More than 100,000 Americans are now in the hospital with coronavirus infections — a new record, an indication that the pandemic is continuing to get worse and a reminder that the virus is still very dangerous.
Why it matters: Hospitalizations are a way to measure severe illnesses — and severe illnesses are on the rise across the U.S. In some areas, health systems and health care workers are already overwhelmed, and outbreaks are only getting worse.
By the numbers: For weeks, every available data point has said the same thing — that the pandemic is as bad as it's ever been in the U.S.
- Yesterday's grim new milestone represents an 11% increase in hospitalizations over the past week, and a 26% jump over the past two weeks.
- Hospitalizations are rising in 38 states, in some cases reaching unsustainable levels.
A staggering 29% of all the hospital beds in Nevada are occupied by coronavirus patients, the highest rate in the country.
- That represents an enormous influx of new patients, on top of all the other people who are in the hospital for other reasons — which puts a serious strain on hospitals’ overall capacity, and on the doctors and nurses who staff them.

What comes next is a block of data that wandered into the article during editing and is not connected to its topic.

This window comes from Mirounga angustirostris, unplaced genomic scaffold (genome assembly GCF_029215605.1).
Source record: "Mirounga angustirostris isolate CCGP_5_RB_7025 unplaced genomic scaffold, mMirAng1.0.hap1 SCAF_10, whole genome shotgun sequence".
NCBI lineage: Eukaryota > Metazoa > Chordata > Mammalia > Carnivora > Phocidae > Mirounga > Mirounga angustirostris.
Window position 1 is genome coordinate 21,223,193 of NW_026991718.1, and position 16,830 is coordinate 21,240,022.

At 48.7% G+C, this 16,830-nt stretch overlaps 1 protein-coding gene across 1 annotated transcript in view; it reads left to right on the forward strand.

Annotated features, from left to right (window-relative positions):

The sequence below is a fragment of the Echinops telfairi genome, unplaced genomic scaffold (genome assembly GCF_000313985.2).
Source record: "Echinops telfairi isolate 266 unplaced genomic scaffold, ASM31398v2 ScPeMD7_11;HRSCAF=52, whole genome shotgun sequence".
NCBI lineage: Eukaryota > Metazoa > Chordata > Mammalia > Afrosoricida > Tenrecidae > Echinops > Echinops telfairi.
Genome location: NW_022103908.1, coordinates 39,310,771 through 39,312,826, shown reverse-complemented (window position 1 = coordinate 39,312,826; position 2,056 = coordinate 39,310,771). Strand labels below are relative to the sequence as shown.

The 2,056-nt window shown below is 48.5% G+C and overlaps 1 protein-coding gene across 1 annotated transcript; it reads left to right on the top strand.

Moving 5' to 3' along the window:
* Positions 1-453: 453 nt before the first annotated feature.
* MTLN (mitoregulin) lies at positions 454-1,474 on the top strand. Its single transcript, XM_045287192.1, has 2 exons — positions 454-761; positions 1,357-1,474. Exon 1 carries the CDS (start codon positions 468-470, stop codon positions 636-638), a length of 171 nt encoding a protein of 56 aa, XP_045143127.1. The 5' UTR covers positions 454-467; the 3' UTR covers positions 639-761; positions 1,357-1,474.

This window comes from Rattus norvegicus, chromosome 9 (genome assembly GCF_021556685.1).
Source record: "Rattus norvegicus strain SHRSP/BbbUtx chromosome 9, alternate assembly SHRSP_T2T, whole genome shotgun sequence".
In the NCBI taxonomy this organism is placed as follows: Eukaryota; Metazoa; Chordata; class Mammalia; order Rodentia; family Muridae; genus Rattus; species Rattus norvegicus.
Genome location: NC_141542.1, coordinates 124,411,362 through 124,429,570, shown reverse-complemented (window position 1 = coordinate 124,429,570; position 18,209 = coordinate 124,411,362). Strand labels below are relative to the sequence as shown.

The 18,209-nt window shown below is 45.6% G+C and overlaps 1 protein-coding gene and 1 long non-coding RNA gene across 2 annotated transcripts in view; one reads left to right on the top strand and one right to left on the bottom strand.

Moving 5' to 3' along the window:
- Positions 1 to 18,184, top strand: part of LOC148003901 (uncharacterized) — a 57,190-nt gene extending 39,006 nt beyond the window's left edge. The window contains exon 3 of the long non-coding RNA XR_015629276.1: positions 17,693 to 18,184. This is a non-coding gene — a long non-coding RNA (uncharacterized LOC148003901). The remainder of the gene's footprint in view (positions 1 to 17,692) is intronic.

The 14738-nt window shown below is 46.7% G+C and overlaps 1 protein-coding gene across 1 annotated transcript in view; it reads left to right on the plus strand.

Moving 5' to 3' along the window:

- Fueled by that surge in coronavirus patients, 77% of Nevada’s inpatient beds and 80% of its intensive-care beds are now in use, according to federal data. And coronavirus infections are continuing to rise, so many more beds will soon be full.
Between the lines: Many rural areas already have more patients than they can handle, prompting local hospitals to send their coronavirus patients to the nearest city with some capacity left to spare. But as cases keep rising, everyone’s capacity shrinks.
- In New Mexico, for example, coronavirus patients are using 27% of hospital beds. To put that number in perspective: It’s a surge that has left the entire state with just 16 ICU beds left to spare.
Coronavirus patients are also filling 20% of the hospital beds in Colorado and Arizona. And in 32 more states, at least 10% of all hospital beds have a coronavirus patient in them.
How it works: Each week, Axios has been tracking the change in new coronavirus cases. But the Thanksgiving holiday disrupted states’ reporting of those numbers, and we’re afraid that could paint a distorted picture this week.
- The holiday led to some significant reporting delays, which would make the number of new cases seem artificially low — and then when states report that backlog of data all at once, the spike in cases could be artificially high.
- Hospitalization data is not subject to the same reporting issues, so we’re using that this week as a more reliable measure of where the pandemic stands.